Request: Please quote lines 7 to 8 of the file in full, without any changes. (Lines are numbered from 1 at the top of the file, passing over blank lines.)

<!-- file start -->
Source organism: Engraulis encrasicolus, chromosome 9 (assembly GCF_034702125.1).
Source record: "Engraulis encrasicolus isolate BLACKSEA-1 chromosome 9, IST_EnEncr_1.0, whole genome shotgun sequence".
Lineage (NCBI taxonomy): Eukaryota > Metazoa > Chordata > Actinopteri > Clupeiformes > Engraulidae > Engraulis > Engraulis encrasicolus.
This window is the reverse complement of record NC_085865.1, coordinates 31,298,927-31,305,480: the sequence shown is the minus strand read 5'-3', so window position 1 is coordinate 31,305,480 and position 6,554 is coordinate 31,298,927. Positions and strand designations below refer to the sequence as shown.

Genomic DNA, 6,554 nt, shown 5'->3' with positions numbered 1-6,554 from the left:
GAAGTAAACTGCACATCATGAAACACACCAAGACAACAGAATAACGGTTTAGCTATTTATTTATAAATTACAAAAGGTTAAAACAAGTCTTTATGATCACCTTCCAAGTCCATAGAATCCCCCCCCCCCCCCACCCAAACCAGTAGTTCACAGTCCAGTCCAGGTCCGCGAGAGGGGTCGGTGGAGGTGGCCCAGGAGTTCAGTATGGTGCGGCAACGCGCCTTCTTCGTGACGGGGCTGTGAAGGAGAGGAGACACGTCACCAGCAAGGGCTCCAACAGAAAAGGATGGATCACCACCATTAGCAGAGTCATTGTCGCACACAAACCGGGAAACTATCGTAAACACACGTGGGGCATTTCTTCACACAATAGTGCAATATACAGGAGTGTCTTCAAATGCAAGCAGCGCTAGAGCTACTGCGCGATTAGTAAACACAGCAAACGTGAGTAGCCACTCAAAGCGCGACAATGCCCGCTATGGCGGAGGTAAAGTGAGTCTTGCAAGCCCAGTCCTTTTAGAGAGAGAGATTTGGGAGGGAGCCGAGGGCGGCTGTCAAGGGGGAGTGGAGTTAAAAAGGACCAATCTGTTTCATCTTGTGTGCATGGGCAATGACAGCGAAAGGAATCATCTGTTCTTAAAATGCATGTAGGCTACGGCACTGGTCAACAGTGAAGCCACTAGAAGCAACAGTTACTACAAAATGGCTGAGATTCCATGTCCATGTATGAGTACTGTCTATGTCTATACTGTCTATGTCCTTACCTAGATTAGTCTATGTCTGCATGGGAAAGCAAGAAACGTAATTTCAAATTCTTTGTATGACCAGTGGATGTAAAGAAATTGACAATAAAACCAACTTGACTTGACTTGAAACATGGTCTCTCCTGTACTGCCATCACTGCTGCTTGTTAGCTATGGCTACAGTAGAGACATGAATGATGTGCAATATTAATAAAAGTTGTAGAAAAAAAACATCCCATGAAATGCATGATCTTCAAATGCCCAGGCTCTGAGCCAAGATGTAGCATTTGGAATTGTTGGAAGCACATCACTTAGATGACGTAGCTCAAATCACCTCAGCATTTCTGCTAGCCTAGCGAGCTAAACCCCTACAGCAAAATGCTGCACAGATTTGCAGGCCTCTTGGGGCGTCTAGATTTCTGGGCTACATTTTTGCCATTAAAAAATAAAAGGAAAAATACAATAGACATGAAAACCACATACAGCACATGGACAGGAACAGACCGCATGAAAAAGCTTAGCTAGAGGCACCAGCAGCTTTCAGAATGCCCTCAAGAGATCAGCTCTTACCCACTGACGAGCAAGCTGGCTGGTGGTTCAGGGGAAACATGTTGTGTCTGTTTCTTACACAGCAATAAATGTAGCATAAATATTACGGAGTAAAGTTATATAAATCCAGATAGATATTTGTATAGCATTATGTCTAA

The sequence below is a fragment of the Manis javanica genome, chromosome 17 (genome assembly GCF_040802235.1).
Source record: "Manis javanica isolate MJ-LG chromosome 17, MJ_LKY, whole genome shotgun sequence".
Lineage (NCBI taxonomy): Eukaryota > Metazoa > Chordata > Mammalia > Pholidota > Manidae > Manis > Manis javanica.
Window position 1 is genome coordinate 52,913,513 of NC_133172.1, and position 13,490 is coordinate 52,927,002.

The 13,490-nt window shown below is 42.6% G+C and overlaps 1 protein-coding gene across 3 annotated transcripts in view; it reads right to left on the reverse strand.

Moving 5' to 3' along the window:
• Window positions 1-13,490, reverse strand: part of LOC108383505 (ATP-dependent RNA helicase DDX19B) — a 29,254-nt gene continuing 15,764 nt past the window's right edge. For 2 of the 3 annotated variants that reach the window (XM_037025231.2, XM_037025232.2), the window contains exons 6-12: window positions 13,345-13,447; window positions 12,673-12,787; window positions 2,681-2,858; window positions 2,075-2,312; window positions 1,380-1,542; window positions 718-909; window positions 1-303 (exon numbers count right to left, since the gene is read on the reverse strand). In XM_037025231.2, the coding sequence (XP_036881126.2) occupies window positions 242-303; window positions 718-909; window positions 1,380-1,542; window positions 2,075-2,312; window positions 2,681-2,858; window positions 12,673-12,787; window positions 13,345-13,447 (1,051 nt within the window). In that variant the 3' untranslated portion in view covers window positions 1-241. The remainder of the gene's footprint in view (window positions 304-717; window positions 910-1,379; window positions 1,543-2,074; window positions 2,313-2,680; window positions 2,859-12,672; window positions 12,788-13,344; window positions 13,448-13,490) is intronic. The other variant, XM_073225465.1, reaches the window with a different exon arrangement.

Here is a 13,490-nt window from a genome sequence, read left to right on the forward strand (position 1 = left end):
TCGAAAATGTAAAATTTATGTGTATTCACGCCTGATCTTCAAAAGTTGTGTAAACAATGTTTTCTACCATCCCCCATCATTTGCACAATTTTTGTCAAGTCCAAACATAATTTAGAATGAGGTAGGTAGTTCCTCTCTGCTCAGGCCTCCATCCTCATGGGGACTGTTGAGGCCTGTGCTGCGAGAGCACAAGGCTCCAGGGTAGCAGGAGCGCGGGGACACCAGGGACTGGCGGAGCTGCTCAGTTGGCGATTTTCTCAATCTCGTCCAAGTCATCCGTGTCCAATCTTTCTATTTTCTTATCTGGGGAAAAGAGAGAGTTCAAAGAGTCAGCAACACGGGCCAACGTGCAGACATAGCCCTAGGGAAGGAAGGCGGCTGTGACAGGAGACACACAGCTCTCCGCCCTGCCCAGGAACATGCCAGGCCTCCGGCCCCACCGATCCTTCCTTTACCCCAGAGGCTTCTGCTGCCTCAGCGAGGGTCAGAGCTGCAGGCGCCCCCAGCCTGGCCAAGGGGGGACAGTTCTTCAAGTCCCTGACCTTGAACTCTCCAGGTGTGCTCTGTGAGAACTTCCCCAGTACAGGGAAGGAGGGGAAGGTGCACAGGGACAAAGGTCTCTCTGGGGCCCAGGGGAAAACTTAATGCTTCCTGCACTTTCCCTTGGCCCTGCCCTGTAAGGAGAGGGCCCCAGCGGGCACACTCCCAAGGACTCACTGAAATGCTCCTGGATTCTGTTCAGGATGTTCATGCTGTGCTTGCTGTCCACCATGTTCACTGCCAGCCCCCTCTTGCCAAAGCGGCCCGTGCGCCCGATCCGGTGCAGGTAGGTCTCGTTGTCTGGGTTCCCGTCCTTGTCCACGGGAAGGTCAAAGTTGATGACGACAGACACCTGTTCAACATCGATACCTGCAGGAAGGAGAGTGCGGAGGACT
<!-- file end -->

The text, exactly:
The sequence below is a fragment of the Manis javanica genome, chromosome 17 (genome assembly GCF_040802235.1).
Source record: "Manis javanica isolate MJ-LG chromosome 17, MJ_LKY, whole genome shotgun sequence".